Bulk substrates are mildly nutritious materials used in mass mushroom cultivation. Bulk substrates are often used in conjunction with a pre-colonized grain spawn substrate. That spawn is then used to inoculate the bulk substrate.
Common bulk substratesEdit
- Manure (horse, cow, elephant, etc.)
- Coconut coir is the shredded fiber of coconut husks. It holds many times its weight in water but does not decompose for years. It is PH neutral and inexpensive. Hydroponics stores and hardware stores sell it in compressed bales & pet stores sell it in dried bricks.
- Worm castings
Creating Grain SpawnEdit
Once your grain spawn is fully colonized it can be mixed with your pasteurized bulk substrate in a process called Spawning
Recipes for Bulk SubstrateEdit
While straight horse manure or straw are often used with great success, some cultivators choose to mix in different ingredients in their substrate to either create a texture and structure which will facilitate colonization, hold moisture, adjust pH, or add nutrition. Some ingredients cannot or should not be used by themselves. For example cow manure must have straw or coir added to it or else it will become like mud when wet and will not colonize properly. Worm castings are sometimes added in small amounts for nutrition, but make poor substrates by themselves because, like cow manure, they become like mud when wet, and because they are not as nutritionally balanced as cow or horse manure.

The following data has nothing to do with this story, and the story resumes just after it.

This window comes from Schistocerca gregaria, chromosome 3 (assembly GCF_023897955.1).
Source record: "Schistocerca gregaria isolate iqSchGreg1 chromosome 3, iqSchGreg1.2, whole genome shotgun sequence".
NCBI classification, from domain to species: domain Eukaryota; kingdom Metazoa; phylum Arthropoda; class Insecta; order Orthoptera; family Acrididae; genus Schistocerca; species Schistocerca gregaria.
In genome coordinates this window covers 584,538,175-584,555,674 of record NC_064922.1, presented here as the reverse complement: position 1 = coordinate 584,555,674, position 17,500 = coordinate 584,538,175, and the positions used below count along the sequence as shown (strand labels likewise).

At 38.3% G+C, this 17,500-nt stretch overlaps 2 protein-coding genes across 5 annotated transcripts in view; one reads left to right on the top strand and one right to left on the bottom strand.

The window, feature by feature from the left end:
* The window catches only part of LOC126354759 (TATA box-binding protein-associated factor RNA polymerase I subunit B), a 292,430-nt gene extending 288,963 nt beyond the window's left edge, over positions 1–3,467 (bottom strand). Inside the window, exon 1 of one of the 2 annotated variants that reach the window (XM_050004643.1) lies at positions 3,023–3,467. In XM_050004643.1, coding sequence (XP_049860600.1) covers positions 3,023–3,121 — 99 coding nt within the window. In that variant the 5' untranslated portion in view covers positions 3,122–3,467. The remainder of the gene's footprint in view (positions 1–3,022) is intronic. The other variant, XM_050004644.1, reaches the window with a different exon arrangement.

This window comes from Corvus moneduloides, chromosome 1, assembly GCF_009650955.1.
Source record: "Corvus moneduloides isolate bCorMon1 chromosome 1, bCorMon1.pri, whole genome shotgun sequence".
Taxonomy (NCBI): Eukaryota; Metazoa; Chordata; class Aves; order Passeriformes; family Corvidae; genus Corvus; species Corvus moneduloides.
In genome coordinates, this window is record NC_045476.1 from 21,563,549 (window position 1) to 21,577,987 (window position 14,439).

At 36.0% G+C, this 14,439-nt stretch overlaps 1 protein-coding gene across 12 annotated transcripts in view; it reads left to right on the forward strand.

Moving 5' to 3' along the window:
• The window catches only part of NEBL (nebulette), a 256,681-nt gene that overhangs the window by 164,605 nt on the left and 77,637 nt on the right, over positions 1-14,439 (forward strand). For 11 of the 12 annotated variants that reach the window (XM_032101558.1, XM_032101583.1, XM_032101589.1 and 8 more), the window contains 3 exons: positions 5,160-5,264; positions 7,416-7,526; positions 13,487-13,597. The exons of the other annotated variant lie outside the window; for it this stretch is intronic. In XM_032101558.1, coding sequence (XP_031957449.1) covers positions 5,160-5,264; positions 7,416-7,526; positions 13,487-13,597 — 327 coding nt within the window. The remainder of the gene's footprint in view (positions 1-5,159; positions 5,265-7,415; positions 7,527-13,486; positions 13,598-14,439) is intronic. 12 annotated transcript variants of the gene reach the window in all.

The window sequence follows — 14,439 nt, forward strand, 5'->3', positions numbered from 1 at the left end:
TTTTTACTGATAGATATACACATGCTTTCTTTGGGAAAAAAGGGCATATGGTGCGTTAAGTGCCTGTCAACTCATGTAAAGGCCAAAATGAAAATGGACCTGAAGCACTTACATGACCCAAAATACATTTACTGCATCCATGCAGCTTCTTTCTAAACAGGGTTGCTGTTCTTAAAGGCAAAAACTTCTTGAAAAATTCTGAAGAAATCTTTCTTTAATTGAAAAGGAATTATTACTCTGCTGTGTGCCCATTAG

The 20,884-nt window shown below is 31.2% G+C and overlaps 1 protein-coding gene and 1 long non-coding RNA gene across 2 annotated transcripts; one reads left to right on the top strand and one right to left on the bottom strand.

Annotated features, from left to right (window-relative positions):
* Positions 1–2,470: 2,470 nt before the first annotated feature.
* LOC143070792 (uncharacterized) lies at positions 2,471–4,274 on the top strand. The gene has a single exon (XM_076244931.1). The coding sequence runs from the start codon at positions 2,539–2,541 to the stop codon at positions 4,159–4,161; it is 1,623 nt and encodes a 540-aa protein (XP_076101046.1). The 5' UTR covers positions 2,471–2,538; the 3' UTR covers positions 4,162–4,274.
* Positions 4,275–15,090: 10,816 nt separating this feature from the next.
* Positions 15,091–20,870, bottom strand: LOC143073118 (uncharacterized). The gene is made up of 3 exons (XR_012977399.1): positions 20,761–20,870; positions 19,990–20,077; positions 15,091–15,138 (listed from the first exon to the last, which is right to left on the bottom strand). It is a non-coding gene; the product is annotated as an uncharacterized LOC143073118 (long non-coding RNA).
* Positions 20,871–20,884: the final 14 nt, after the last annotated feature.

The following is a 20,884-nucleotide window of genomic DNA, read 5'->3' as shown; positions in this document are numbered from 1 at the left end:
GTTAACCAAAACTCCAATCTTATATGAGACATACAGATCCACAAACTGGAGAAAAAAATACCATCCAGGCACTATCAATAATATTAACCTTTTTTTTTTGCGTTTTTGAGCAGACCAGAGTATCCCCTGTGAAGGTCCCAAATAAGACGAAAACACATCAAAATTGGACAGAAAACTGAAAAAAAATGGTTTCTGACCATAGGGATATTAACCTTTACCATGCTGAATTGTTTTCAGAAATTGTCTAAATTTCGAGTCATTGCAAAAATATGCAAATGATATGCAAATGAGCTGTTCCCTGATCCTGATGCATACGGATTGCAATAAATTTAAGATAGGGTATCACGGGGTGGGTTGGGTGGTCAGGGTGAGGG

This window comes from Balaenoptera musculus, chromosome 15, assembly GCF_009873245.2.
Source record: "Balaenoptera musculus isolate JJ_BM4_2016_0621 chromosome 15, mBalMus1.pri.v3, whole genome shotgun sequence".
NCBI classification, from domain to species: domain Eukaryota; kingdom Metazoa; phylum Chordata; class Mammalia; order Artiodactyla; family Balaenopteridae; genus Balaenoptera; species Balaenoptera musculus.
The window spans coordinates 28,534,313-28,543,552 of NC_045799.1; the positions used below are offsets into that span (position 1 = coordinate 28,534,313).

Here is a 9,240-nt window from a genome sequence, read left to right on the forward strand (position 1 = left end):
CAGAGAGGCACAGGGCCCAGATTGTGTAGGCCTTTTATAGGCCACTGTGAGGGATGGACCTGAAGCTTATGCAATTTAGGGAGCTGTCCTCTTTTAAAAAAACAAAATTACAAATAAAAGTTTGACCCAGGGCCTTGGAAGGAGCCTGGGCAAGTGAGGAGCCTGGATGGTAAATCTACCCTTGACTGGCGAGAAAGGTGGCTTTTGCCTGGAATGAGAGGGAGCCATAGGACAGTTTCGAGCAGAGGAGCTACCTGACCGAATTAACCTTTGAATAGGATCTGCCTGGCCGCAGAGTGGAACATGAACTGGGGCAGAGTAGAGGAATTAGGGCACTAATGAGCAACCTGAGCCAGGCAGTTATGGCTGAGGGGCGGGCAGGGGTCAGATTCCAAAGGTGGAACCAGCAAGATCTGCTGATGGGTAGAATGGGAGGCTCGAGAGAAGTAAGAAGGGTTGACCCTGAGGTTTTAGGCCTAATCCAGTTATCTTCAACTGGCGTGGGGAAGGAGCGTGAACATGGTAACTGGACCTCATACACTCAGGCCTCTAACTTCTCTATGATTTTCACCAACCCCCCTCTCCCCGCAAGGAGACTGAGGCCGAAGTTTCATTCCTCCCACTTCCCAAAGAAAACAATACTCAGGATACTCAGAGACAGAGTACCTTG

Here are a few simple recipes that can be used:
- 1 part horse poo
- 1 part vermiculite (or coir)
- 2 part horse poo
- 1 part vermiculite
- 1 part coco coir
- 1 parts straw
- 1 parts cow poo
Here is a more complicated recipe:
High Potency Recipe
- 30 Cups Shredded Horse Manure
- 16 Cups Vermiculite
- 14 Cups Coco Coir
- 4 Cups Organic Worm Castings
- 4 Cups Garden Gypsum
- 2 Cups Spent Coffee Grinds
- 3 Tablespoons Kelp Meal
- 4 Tablespoons Vegetable Oil
- 1.5 Tablespoons Hydrated Lime (add before hydrating)
- A tad under 1.5 gallons Water (use best judgment after first gallon added)
(Note: This recipe was originally intended to be sterilized and fruited in spawn bags rather than pasteurized and included Wild Bird Seed. Since you will be using grain to spawn to this substrate, I figured I could remove it. To read the original tek click here)
Moisture Content of SubstratesEdit
Mushrooms are 90% water when fresh, and so having the proper amount of moisture in your substrate is of vital importance for Fruiting as well as colonization.
The level of proper hydration is called "Field Capacity". It is the optimum level of hydration in which the substrate is holding the maximum amount of water while not being too wet, and the minimum amount of water that is needed for proper colonization and fruiting.
To tell when your substrate is at field capacity mix in your water very thoroughly to be sure that the moisture is distributed evenly throughout. Pick up a handful of your substrate and give it a squeeze. If it is at field capacity water should drip out with a light squeeze, and a small stream of water will drip out with a hard squeeze, and no water should drip out at all if not squeezed. If it is below field capacity, water will not drip out when squeezed. If water is dripping out without any squeezing at all then you have over-saturated the substrate.